Incereb Secures Funding Round of €830k & FDA Approval (30th October 2015)

  • €830,000 investment raised from existing shareholders, including: ACT Venture Capital; Delta Partners; the Boole Group and Enterprise Ireland
  • FDA Approval secured for Incereb neon™ device - opening up US market

Dublin based medical device company, Incereb Limited, has been granted FDA approval from the United States Food & Drug Administration. This approval enables the sale of the neon™ neonatal electrode array in the USA. This announcement followed the completion of a second round of funding which secured a further €830,000 from existing shareholders, bringing the company’s total investment to date up to €1.53m

Incereb, founded in 2012, has developed the neon™ range of neonatal EEG electrode arrays for use in the Neonatal Intensive Care Unit (NICU). EEG tests are undertaken to detect seizures and electrical abnormalities in brain activity which, in neonates, can be the result of oxygen deprivation during delivery. The neon™ devices will significantly speed up the time taken to set up the infant for testing and are designed to interface with all existing brands of EEG and CFM equipment.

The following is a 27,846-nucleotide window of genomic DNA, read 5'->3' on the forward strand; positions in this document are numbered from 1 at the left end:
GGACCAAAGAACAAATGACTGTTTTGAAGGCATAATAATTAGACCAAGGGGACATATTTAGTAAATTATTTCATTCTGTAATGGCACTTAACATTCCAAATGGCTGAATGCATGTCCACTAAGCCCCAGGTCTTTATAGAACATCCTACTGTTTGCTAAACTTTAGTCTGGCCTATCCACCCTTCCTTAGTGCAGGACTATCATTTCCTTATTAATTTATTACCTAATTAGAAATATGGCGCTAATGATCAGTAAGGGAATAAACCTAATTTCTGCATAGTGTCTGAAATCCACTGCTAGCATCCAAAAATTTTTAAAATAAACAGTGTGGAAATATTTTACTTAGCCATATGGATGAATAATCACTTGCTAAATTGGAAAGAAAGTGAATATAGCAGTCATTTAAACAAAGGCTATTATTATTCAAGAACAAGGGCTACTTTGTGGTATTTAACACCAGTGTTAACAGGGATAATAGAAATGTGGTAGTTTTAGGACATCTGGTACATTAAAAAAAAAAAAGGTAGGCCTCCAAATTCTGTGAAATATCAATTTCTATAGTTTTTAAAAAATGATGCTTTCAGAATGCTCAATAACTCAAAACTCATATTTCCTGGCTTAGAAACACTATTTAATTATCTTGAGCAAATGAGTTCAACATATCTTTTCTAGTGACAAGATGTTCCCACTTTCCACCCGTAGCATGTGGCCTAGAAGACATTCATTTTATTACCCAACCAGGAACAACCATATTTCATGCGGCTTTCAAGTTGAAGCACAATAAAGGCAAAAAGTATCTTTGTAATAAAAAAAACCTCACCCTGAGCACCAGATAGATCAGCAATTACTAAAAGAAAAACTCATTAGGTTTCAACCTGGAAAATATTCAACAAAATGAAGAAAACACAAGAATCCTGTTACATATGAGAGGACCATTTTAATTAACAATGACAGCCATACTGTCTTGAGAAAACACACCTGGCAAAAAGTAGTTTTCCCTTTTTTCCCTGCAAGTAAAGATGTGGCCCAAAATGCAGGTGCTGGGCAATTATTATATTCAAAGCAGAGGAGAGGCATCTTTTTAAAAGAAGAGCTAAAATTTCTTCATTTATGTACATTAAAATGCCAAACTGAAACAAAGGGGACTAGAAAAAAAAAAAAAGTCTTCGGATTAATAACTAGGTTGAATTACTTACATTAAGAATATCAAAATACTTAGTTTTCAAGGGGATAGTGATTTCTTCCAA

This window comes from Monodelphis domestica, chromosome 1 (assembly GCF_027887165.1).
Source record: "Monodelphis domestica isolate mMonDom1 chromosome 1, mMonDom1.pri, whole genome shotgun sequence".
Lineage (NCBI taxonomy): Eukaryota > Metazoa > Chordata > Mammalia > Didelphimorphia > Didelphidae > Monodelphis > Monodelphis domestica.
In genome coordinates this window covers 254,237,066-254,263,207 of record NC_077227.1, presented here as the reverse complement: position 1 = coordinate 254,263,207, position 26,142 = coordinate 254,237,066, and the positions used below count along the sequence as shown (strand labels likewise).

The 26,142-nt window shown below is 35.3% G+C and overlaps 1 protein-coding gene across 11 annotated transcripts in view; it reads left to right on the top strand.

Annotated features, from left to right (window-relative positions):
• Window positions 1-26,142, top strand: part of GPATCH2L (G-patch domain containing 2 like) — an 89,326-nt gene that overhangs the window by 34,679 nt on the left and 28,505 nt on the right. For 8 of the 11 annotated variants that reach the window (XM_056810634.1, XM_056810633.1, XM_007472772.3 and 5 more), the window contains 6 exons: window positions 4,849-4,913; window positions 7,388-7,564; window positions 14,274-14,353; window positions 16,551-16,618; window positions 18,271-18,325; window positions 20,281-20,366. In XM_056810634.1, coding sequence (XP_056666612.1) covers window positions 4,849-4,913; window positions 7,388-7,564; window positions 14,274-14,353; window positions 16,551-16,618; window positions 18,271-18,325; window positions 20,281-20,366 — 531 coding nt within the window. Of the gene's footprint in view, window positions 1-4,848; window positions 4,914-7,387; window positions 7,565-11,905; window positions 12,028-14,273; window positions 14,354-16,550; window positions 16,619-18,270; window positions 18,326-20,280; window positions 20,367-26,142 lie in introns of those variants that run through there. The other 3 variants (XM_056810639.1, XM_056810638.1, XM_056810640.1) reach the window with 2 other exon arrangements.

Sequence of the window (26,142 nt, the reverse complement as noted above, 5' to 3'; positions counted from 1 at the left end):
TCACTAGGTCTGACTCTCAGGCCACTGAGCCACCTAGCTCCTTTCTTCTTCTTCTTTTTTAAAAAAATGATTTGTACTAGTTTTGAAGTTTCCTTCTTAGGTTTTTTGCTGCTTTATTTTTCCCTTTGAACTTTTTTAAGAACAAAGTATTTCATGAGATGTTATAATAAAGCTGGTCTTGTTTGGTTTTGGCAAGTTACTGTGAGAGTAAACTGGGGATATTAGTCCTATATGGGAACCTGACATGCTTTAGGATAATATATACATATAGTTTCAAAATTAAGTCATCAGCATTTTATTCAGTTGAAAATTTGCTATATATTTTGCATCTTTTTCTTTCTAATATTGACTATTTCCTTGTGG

There are over 1,500 NICU’s in the USA with an estimated 450,000 admissions per annum – the US target addressable market is potentially worth between €20m and €40m per annum.

Commenting on these developments, James Roche, founder and CEO, said “we have demonstrated that we have the ability to design, develop, manufacture and bring to market a medical device – we now have the resources and have opened the door to the largest medical device market on earth – these are very exciting times for the continuously growing Incereb team”.

About Incereb

Incereb is a venture funded Irish company – investors include ACT Venture Capital Limited, Delta Partners, the Boole Group and Enterprise Ireland (the Irish government organisation responsible for the development and growth of Irish enterprises in world markets).

The company was founded in 2012 by James Roche, CEO, to develop a simpler method of recording neonatal EEG, a traditionally time consuming and complex procedure with which he was very familiar having worked in hospitals in London, Glasgow and Dublin.